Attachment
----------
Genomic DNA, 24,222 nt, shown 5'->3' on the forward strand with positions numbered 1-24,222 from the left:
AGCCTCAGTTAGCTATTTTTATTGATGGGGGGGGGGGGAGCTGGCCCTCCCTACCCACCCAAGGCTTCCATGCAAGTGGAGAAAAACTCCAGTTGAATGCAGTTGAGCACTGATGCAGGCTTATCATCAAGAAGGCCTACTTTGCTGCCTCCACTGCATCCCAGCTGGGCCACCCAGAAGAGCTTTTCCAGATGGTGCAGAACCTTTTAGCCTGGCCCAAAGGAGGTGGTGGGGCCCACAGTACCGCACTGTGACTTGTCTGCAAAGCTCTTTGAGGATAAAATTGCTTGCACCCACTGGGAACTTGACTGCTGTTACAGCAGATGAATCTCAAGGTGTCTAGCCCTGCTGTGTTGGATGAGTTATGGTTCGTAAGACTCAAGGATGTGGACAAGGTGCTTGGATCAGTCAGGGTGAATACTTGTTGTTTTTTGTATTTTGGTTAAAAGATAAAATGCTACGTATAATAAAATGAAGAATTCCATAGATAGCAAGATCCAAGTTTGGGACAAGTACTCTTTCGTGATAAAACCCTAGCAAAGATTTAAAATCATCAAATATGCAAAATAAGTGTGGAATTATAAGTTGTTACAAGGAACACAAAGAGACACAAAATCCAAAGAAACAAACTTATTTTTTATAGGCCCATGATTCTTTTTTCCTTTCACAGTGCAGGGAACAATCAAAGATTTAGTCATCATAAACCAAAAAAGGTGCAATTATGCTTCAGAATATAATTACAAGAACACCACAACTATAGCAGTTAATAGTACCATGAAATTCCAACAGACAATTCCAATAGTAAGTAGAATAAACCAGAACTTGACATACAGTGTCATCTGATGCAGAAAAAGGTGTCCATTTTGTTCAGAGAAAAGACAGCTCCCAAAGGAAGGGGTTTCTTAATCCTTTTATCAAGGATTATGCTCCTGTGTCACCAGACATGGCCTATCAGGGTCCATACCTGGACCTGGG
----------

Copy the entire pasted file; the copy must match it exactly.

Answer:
Genomic DNA, 24,222 nt, shown 5'->3' on the forward strand with positions numbered 1-24,222 from the left:
AGCCTCAGTTAGCTATTTTTATTGATGGGGGGGGGGGGAGCTGGCCCTCCCTACCCACCCAAGGCTTCCATGCAAGTGGAGAAAAACTCCAGTTGAATGCAGTTGAGCACTGATGCAGGCTTATCATCAAGAAGGCCTACTTTGCTGCCTCCACTGCATCCCAGCTGGGCCACCCAGAAGAGCTTTTCCAGATGGTGCAGAACCTTTTAGCCTGGCCCAAAGGAGGTGGTGGGGCCCACAGTACCGCACTGTGACTTGTCTGCAAAGCTCTTTGAGGATAAAATTGCTTGCACCCACTGGGAACTTGACTGCTGTTACAGCAGATGAATCTCAAGGTGTCTAGCCCTGCTGTGTTGGATGAGTTATGGTTCGTAAGACTCAAGGATGTGGACAAGGTGCTTGGATCAGTCAGGGTGAATACTTGTTGTTTTTTGTATTTTGGTTAAAAGATAAAATGCTACGTATAATAAAATGAAGAATTCCATAGATAGCAAGATCCAAGTTTGGGACAAGTACTCTTTCGTGATAAAACCCTAGCAAAGATTTAAAATCATCAAATATGCAAAATAAGTGTGGAATTATAAGTTGTTACAAGGAACACAAAGAGACACAAAATCCAAAGAAACAAACTTATTTTTTATAGGCCCATGATTCTTTTTTCCTTTCACAGTGCAGGGAACAATCAAAGATTTAGTCATCATAAACCAAAAAAGGTGCAATTATGCTTCAGAATATAATTACAAGAACACCACAACTATAGCAGTTAATAGTACCATGAAATTCCAACAGACAATTCCAATAGTAAGTAGAATAAACCAGAACTTGACATACAGTGTCATCTGATGCAGAAAAAGGTGTCCATTTTGTTCAGAGAAAAGACAGCTCCCAAAGGAAGGGGTTTCTTAATCCTTTTATCAAGGATTATGCTCCTGTGTCACCAGACATGGCCTATCAGGGTCCATACCTGGACCTGGG